The New Zealand Evangelist
On Keeping The Sabbath
On Keeping The Sabbath.
The celebrated Wilberforce ascribes his continuance for so long a time, under such a pressure of cares and labours, in no small degree to his conscientious and habitual observance of the sabbath. “O what a blessed day,” he says, “is the sabbath, which allows us a precious interval wherein to pause, to come out from the thickets of worldly concerns, and give ourselves up to heavenly and spiritual objects. Observation and my own experience have convinced me that there is a special blessing on a right employment of these intervals. One of their prime objects, in my judgment, is, to strengthen our impressions of invisible things, and to induce a habit of living much under their influence.” “O what a blessing is Sunday, interposed between the waves of worldly business, like the Divine path of the Israelites through Jordan.” “Blessed be God who hath appointed the sabbath, and interposed these seasons of recollection.” “It page 47 is a blessed thing to have the Sunday devoted to God.” “There is nothing in which I would recommend you to be more strictly conscientious than in keeping the sabbath holy. By this I mean not only abstaining from all unbecoming sports, and common business, but from consuming time in frivolous conversation, paying or receiving visits, which, among relations, often leads to a sad waste of this precious day. I can trully declare, that to me the sabbath has been invaluable.”
In writing to his friend, he says:—“I am strongly impressed by the recollection of your endeavour to prevail upon the lawyers to give up Sunday consultations, in which poor Romilly would not concur.” What became of this same poor Romilly,* who would not consent, even at the solicitation of his friend, to give up Sunday consultations? He lost his reason, and terminated his own life. Four years afterwards Castlereagh came to the same untimely end. When Wilberforce heard of it, he exclaimed: “Poor fellow! He was certainly deranged; the effect, probably, of continual wear of mind. The strong impression on my mind is, that it is the effect of the non-observance of the sabbath; both as to abstracting from politics and from the constant recurring of the same reflections, and as correcting the false views of worldly things and bringing them down to their true diminutiveness.
“Poor Castlereagh! He was the last man in the world who appeared to be likely to be carried away into the commission of such an act; so cool, so self-possessed.” “It is curious to hear the newspapers speaking of incessant application to business; forgetting that by the weekly admission of a day of rest, which our Maker has enjoined, our faculties would be preserved from this constant strain.” Being reminded again, by the death of Castlereagh, of the case of Sir Samuel Romilly, he said: “If he had suffered his mind to enjoy such occasional remission, page 48 it is highly probable that the strings of life would never have snapped from over tension. Alas! alas! poor fellow!”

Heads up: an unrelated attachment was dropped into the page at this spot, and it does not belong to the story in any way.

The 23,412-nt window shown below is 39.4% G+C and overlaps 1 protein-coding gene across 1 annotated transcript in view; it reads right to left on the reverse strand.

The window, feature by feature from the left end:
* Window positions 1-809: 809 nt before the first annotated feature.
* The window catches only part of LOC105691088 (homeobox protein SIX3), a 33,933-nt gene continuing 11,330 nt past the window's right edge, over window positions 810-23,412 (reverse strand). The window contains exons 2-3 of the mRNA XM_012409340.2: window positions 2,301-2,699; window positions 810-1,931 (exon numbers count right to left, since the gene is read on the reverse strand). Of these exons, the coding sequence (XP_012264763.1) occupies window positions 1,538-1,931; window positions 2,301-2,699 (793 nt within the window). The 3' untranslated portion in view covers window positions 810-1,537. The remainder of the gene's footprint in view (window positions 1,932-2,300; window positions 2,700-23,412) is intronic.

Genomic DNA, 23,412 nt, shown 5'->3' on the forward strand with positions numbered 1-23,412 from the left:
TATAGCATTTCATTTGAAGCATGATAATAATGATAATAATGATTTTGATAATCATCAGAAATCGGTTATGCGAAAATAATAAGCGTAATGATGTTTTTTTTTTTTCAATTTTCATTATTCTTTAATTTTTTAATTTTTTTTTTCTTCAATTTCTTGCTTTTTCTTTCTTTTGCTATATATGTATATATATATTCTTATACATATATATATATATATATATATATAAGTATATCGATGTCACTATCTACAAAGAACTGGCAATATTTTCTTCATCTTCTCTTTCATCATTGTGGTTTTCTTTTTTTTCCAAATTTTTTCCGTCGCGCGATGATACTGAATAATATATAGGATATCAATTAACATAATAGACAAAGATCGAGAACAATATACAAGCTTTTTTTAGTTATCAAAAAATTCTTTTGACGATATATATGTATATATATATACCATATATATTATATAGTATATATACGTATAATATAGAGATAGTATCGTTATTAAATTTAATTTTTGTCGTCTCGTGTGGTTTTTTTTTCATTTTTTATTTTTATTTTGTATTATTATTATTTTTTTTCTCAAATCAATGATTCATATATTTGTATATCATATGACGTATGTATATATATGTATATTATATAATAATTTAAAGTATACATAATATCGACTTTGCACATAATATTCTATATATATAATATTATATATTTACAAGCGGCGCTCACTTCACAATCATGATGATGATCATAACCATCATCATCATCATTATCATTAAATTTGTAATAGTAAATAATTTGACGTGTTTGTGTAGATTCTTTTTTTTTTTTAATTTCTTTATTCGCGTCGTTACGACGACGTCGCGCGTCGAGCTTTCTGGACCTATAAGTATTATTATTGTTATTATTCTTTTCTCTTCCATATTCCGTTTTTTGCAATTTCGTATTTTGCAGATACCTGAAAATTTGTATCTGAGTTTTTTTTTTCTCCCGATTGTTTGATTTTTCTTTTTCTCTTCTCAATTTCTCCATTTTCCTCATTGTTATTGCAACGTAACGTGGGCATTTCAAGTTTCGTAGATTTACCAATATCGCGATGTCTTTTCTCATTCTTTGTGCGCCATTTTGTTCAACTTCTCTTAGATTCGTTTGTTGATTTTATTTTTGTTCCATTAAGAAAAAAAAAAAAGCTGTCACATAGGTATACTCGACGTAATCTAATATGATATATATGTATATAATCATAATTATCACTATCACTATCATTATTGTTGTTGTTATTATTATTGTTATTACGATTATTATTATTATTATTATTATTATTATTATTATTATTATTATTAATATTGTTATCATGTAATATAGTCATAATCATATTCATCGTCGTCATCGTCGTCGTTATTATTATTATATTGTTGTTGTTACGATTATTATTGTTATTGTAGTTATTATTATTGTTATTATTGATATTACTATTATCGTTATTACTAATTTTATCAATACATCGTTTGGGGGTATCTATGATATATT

A distinguished merchant, long accustomed to extensive observation and experience, and who had gained an uncommon knowledge of men, said:—“When I see one of my apprentices or clerks riding out on the sabbath, on Monday I dismiss him.— Such an one cannot be trusted.”
Facts echo the declaration, “Such an one cannot be trusted.” He is naturally no worse than others; but he casts off fear, lays himself open to the assaults of the adversary, and rejects the means of Divine protection. He ventures unarmed into the camp of the enemy, and is made a demonstration to the world of the great truth, that “he that trusteth to his own heart is a fool.” Not a man in Christendom, whatever his character or standing, can knowingly and presumptuously trample on the sabbath, devoting it to worldly business, travelling, pleasure, or amusement, and not debase his character, increase his wickedness, and augment the danger that he will be abandoned of God, and given up to final impenitency and ruin.
A father, whose son was addicted to riding out for pleasure on the sabbath, was told that, if he did not stop it, his son would be ruined. He did not stop it, but sometimes set the example of riding out on pleasure himself. His son became a man, was placed in a responsible situation, and intrusted with a large amount of property. Soon he was a defaulter, and absconded. In a different part of the country he obtained another responsible situation, and was again intrusted with a large amount of property. Of that he defrauded the owner, and fled again. He was apprehended, tried, convicted, and sent to prison.— After years spent in solitude and labour, he wrote a letter to his father, and, after recounting his course of crime, he added, That was the effect of breaking the sabbath when I was a boy.
A man who ridiculed the idea that God makes a page 49 difference in his providence between those who yield visible obedience to his laws and those who do not, had been engaged, on a certain sabbath, in gathering his crops into his barn. The next week he had occasion to take fire out into his field in order to burn some brush. He left it, as he supposed, safely, and went in to dinner. The wind took the fire and carried it into his barn-yard, which was filled with combustibles, and before he was aware of it the flames were bursting out of his barn. He arose in amazement, saw that all was lost, and fixing his eye on the curling flames, stood speechless. Then raising his finger, and pointing to the rising column of fire, he said, with solemn emphasis, “That is the finger of God.”